This building, designed in 1889 in the Richardson-Sullivan tradition by Charles L. Carson and Joseph Evans Sperry, was considered the first skyscraper to be erected in Baltimore. It is the oldest of the existing structures on Monument Square and once featured Turkish baths in the basement and a garden on the roof. Following the "cage form" of construction, a network of cast-iron columns and steel girders supported the floor-loads and interior of the building, while the exterior walls were entirely self-supporting.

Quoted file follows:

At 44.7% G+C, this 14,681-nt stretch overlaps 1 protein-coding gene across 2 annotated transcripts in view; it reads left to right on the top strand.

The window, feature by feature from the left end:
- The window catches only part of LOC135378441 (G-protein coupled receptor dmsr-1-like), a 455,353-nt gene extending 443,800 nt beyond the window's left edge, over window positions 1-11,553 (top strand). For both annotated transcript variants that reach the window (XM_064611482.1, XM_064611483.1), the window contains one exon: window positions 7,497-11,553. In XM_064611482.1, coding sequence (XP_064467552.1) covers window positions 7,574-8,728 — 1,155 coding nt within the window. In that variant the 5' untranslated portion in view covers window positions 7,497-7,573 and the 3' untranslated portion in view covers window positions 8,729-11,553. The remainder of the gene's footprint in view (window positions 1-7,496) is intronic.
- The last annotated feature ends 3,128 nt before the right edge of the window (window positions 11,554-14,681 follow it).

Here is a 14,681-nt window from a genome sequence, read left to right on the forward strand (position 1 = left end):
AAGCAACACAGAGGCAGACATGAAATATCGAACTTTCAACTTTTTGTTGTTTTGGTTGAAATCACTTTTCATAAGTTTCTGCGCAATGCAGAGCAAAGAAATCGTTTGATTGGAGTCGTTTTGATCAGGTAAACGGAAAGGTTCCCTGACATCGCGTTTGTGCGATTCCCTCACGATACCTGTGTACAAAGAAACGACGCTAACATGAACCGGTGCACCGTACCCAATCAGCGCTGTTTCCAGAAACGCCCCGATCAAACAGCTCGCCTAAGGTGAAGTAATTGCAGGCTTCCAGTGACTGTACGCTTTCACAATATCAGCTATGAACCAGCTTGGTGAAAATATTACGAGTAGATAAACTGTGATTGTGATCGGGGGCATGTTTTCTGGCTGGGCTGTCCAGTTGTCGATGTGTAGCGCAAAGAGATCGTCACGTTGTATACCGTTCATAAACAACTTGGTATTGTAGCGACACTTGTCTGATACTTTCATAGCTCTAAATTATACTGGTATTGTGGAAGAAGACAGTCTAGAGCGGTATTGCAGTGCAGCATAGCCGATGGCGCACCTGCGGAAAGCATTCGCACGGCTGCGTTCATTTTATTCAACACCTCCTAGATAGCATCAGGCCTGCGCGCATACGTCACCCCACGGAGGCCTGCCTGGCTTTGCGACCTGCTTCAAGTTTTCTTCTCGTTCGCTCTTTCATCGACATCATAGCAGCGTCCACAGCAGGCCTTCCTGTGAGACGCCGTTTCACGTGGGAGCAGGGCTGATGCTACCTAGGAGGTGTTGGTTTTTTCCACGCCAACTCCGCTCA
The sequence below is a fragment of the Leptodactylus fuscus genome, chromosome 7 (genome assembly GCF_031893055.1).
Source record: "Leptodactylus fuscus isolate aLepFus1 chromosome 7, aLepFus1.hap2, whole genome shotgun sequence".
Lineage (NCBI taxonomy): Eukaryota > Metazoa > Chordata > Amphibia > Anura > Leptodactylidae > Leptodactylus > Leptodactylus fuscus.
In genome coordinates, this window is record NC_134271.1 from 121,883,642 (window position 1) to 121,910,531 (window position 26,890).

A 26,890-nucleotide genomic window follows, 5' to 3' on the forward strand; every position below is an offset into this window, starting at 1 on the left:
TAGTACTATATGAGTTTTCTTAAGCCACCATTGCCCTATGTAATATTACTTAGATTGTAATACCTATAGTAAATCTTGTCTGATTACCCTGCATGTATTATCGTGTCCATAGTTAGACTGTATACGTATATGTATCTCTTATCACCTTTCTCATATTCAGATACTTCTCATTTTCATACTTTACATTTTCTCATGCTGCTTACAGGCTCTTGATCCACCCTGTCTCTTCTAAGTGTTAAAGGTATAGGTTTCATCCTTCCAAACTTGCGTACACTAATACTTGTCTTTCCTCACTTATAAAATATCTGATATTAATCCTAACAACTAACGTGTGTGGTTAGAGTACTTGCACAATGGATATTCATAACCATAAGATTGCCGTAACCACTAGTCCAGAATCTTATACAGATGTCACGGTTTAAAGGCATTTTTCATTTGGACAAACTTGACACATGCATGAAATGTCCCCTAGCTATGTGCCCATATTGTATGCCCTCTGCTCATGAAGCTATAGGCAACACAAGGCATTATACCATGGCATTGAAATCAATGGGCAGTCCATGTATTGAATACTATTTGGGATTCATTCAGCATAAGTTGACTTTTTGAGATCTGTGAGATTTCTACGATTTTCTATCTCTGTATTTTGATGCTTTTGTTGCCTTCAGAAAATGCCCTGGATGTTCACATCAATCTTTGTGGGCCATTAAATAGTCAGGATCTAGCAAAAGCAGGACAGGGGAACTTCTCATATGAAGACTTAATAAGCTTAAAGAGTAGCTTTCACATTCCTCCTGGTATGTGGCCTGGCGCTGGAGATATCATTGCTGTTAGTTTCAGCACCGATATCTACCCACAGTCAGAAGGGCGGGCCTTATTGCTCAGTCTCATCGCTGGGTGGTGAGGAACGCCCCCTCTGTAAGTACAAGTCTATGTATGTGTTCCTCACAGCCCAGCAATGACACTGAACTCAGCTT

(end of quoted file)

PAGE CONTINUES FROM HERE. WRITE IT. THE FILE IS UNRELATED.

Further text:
During the Great Fire of 1904, must of the interior was damaged. The exterior walls, however, emerged relatively unscathed, and the building was immediately reconditioned by the owners.
Formerly on this site, from 1825 to 1889, stood Barnum's City Hote, internationally renowned for elegant accomodations, gracious service and excellent cuisine - including the famous diamondback terrapins which were exercised daily in the courtyard before being condemned to dinner.